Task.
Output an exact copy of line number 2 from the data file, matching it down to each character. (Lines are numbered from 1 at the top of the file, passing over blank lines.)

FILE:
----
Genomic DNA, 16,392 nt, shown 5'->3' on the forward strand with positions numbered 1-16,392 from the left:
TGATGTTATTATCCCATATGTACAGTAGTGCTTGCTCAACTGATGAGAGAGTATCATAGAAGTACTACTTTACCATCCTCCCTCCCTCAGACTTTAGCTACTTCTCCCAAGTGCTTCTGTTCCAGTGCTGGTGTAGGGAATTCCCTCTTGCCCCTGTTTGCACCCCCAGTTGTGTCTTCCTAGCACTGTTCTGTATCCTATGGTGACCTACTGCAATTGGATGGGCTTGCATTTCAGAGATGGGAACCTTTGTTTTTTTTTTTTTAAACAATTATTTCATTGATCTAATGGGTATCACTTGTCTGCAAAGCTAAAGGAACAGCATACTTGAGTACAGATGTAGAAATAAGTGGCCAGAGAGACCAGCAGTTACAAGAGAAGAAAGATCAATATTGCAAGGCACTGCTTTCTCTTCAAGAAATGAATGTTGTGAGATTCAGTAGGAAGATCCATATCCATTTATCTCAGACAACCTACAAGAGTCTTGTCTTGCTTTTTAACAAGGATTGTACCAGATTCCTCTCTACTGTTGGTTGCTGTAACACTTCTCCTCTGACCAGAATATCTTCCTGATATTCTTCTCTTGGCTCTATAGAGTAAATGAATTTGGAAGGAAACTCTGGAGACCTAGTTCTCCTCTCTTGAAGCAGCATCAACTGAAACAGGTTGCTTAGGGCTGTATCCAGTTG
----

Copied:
TGATGTTATTATCCCATATGTACAGTAGTGCTTGCTCAACTGATGAGAGAGTATCATAGAAGTACTACTTTACCATCCTCCCTCCCTCAGACTTTAGCTACTTCTCCCAAGTGCTTCTGTTCCAGTGCTGGTGTAGGGAATTCCCTCTTGCCCCTGTTTGCACCCCCAGTTGTGTCTTCCTAGCACTGTTCTGTATCCTATGGTGACCTACTGCAATTGGATGGGCTTGCATTTCAGAGATGGGAACCTTTGTTTTTTTTTTTTTAAACAATTATTTCATTGATCTAATGGGTATCACTTGTCTGCAAAGCTAAAGGAACAGCATACTTGAGTACAGATGTAGAAATAAGTGGCCAGAGAGACCAGCAGTTACAAGAGAAGAAAGATCAATATTGCAAGGCACTGCTTTCTCTTCAAGAAATGAATGTTGTGAGATTCAGTAGGAAGATCCATATCCATTTATCTCAGACAACCTACAAGAGTCTTGTCTTGCTTTTTAACAAGGATTGTACCAGATTCCTCTCTACTGTTGGTTGCTGTAACACTTCTCCTCTGACCAGAATATCTTCCTGATATTCTTCTCTTGGCTCTATAGAGTAAATGAATTTGGAAGGAAACTCTGGAGACCTAGTTCTCCTCTCTTGAAGCAGCATCAACTGAAACAGGTTGCTTAGGGCTGTATCCAGTTG